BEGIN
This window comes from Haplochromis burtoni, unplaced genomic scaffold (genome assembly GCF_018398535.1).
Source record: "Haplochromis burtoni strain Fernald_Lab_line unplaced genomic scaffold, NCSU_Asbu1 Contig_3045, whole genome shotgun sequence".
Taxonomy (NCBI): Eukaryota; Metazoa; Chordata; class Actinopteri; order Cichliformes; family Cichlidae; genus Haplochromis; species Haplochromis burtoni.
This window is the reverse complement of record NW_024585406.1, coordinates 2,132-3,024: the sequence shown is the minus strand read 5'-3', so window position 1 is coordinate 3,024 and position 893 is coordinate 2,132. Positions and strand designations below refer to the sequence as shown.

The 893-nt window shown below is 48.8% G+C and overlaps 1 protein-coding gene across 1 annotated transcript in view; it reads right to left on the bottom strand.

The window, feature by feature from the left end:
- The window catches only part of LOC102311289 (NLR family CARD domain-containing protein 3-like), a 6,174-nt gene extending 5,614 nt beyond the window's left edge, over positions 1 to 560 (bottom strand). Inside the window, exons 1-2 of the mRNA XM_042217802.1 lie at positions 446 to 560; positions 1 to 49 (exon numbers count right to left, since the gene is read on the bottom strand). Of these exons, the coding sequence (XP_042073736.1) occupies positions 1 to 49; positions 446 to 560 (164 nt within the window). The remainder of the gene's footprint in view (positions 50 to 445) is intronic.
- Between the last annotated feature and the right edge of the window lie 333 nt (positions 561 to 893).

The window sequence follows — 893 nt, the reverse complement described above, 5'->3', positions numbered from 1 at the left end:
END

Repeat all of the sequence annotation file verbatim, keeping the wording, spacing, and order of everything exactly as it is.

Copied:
This window comes from Haplochromis burtoni, unplaced genomic scaffold (genome assembly GCF_018398535.1).
Source record: "Haplochromis burtoni strain Fernald_Lab_line unplaced genomic scaffold, NCSU_Asbu1 Contig_3045, whole genome shotgun sequence".
Taxonomy (NCBI): Eukaryota; Metazoa; Chordata; class Actinopteri; order Cichliformes; family Cichlidae; genus Haplochromis; species Haplochromis burtoni.
This window is the reverse complement of record NW_024585406.1, coordinates 2,132-3,024: the sequence shown is the minus strand read 5'-3', so window position 1 is coordinate 3,024 and position 893 is coordinate 2,132. Positions and strand designations below refer to the sequence as shown.

The 893-nt window shown below is 48.8% G+C and overlaps 1 protein-coding gene across 1 annotated transcript in view; it reads right to left on the bottom strand.

The window, feature by feature from the left end:
- The window catches only part of LOC102311289 (NLR family CARD domain-containing protein 3-like), a 6,174-nt gene extending 5,614 nt beyond the window's left edge, over positions 1 to 560 (bottom strand). Inside the window, exons 1-2 of the mRNA XM_042217802.1 lie at positions 446 to 560; positions 1 to 49 (exon numbers count right to left, since the gene is read on the bottom strand). Of these exons, the coding sequence (XP_042073736.1) occupies positions 1 to 49; positions 446 to 560 (164 nt within the window). The remainder of the gene's footprint in view (positions 50 to 445) is intronic.
- Between the last annotated feature and the right edge of the window lie 333 nt (positions 561 to 893).

The window sequence follows — 893 nt, the reverse complement described above, 5'->3', positions numbered from 1 at the left end: